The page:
Over the years, I’ve had the pleasure of working with a lot of great commercial clients, but few of them are willing to roll onto their backs after the shoot so I can rub their bellies. When your client is covered in fur, however, anything goes.
The ASPCA states that approximately 3.3 millions dogs a year enter shelters in need of new homes, but only about 1.6 million ever find a family willing to adopt them. That means 1.7 million dogs a year never find the happiness they seek nor the love they deserve.
I hope we could all change that statistic. One of the many factors affecting adoption rates is the quality of the photos. And while studies have shown that good images can increase adoption rates, most shelters lack the knowledge and the experience necessary for such photos. Thus, I wanted to do my small part to help these dogs find their forever homes.
Rescue dogs, as you might guess, are not the most natural of portrait subjects. They are often stressed, frightened, in pain, or some combination of all three when I point the camera at them. Making successful images is an exercise in patience. And while the dog’s comfort always comes first, it’s important that they get photographed even if they don’t like it—a few minutes of discomfort is worth a lifetime of happiness with a successful adoption.
The rescue organization with which I volunteer is dedicated primarily (if not exclusively) to saving at-risk Doberman Pinschers. Any Doberman owner will tell you that despite their fearsome reputation, they are the sweetest, most loyal of dogs, equally as ready to protect you as to crawl into your lap and lick your face. And having grown up with Dobies, I’ve always felt a connection with these big lovable goofballs.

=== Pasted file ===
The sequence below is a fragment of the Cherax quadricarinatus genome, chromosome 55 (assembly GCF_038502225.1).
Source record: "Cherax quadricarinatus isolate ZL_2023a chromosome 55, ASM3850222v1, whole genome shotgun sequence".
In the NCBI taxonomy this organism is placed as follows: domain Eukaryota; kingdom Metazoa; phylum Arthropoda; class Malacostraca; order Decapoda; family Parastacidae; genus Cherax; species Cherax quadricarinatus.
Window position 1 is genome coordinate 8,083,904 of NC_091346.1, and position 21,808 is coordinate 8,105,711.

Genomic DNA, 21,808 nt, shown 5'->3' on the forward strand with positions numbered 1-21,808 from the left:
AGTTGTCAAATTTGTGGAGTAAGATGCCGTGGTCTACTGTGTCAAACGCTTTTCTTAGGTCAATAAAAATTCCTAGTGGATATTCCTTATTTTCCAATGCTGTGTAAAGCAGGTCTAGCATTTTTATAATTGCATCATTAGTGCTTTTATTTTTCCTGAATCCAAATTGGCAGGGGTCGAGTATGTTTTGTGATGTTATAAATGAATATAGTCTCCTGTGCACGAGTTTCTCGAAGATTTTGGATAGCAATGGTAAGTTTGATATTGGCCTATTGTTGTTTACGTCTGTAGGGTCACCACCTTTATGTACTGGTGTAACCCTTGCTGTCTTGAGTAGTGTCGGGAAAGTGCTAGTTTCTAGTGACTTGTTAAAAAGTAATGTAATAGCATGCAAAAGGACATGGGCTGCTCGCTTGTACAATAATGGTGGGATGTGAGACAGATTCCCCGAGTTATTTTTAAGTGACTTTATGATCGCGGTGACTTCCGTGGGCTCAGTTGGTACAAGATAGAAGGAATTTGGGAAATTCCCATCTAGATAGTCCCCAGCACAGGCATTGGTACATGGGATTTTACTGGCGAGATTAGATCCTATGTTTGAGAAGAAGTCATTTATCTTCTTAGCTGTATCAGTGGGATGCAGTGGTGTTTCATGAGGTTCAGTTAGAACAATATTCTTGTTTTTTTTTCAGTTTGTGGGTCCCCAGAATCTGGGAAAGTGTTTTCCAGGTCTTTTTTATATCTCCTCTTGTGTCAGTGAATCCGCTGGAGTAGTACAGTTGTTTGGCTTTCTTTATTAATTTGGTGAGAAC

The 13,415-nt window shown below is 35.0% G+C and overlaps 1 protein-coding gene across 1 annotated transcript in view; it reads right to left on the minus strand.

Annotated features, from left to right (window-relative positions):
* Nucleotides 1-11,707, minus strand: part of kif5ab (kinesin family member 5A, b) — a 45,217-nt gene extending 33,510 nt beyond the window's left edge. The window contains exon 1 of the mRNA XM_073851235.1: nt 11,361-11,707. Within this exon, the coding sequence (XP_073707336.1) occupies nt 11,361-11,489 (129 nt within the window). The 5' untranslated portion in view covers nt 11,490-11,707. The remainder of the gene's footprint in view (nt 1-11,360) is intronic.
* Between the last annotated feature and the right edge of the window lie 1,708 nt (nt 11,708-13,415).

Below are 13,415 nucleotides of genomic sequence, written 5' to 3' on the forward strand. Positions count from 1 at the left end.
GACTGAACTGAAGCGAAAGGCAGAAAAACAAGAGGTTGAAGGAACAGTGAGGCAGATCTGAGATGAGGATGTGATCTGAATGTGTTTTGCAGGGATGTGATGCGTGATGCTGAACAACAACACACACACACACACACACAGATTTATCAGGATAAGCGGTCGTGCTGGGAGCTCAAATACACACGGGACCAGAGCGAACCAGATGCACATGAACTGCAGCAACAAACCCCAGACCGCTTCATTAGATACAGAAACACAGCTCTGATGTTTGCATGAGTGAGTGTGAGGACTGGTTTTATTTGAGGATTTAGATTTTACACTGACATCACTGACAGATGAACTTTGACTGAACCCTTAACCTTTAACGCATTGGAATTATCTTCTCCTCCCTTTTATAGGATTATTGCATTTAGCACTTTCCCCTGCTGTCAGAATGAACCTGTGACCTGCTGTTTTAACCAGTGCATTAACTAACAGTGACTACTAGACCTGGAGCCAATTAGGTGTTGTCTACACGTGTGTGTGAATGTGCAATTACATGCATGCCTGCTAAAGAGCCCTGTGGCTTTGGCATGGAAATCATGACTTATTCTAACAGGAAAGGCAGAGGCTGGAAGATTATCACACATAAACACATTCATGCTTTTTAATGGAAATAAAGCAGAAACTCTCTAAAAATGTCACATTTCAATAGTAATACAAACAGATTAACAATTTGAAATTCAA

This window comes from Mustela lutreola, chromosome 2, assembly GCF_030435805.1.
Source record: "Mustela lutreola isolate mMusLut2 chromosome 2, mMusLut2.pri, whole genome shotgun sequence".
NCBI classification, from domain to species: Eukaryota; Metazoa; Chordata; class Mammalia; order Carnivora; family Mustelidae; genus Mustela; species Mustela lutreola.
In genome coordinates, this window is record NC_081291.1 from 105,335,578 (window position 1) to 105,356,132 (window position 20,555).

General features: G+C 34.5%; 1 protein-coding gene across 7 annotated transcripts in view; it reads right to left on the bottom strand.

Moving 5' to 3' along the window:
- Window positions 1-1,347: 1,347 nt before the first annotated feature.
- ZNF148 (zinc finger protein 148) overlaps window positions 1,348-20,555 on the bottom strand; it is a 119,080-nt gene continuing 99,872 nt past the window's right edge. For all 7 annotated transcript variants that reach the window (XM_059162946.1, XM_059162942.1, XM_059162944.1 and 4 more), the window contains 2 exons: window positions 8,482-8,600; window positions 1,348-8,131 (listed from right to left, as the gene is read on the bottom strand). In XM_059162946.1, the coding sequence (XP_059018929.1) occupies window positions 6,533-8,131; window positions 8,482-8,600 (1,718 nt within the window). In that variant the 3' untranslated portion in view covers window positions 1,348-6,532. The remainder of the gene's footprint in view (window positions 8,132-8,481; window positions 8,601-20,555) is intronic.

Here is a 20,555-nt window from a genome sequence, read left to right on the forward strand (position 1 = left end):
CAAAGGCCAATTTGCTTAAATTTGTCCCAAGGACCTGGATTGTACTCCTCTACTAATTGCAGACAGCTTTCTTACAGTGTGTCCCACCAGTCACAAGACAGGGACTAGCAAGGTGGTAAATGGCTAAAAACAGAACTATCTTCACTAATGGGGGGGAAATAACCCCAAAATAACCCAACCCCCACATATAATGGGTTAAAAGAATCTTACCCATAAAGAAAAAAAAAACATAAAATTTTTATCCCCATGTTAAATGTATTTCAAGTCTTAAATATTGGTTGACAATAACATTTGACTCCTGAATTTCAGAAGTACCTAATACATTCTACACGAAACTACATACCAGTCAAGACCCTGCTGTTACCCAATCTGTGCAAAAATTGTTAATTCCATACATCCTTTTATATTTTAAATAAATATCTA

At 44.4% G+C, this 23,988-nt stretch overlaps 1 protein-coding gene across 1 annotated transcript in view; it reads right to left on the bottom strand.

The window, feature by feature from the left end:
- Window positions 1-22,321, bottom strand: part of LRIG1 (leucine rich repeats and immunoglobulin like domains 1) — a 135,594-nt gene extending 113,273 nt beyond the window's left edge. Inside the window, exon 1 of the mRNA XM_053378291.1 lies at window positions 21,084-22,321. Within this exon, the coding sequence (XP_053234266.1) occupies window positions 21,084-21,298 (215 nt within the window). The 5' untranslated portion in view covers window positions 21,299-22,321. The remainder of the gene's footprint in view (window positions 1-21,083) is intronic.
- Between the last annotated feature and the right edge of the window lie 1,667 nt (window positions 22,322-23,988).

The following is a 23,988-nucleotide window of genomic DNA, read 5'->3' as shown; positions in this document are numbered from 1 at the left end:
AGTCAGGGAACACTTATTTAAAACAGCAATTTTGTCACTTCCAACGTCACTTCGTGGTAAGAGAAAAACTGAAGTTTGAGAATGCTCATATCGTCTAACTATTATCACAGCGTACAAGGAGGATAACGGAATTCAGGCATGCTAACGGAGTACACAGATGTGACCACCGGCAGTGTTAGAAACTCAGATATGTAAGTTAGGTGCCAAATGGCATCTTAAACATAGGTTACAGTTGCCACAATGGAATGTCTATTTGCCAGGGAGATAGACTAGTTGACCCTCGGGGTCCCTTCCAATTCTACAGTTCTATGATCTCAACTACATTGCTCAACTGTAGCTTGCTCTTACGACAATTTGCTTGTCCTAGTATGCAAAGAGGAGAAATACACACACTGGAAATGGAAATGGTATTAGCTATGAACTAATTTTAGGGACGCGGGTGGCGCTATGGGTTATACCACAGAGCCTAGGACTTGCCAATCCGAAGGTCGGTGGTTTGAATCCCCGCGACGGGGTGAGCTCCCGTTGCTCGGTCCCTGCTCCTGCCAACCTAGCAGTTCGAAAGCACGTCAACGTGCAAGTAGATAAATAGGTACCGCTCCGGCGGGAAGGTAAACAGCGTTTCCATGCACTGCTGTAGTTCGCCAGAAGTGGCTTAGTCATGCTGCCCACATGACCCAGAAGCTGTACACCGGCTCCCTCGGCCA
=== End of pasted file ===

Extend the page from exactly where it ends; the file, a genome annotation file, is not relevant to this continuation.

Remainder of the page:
When the dogs are first brought in, many of them are shaking uncontrollably. To be fair, it’s not always the camera that frightens them—it’s often just meeting new people, as many of the dogs suffered physical and emotional abuse at the hands of their owners and have thus come in with neurological disorders, hair loss due to stress, heart worms, mange and worse (I even saw a dog who had been shot in the shoulder before her owner was arrested). The rescue staff takes great pains to give the animals the TLC they deserve, to medicate them, and to offer them a safe place to recover.
But triage only fixes the body. These animals often have broken hearts—some were thrown out the windows of moving cars. Others were chained up and abandoned. As a result, when we bring them into the studio, the dogs will often shake in fear, sometimes even urinating or defecating on themselves. These are generally extreme cases, but I’ve seen it happen more than once. And most often the dogs are afraid of men because it was a man who beat them. It’s difficult to understand why a human being would treat an animal this way.
Sounder, seen below, is a typical example. He was almost completely shut down when he entered the shelter and has healed very slowly from both the visible and invisible scars.
This next big boy, Tango, was found by the police chained to a tree in the backyard of a drug house. He had been so neglected that the chain had grown tight around his neck and had threatened to suffocate him.
I can’t claim that every session with each dog is amazing. But overall, we capture representative images and try to document the animals in as much detail as possible. And, sometimes when we’re lucky, the dog will show us a bit of its natural resilience as the fear is replaced with trust and, in a few cases, true happiness. I’ve made a lot of canine friends along the way, and yes—some of them even let me rub their bellies. That makes the whole endeavor worthwhile.
To date, I’ve photographed more than two hundred rescue dogs, almost all of whom have since found new families that have promised to love them. That feels good. Not as good as doggy kisses, mind you, but it’s a close second.
Not every dog can express the love it feels, but every dog deserves love. Please consider supporting a rescue organization near you.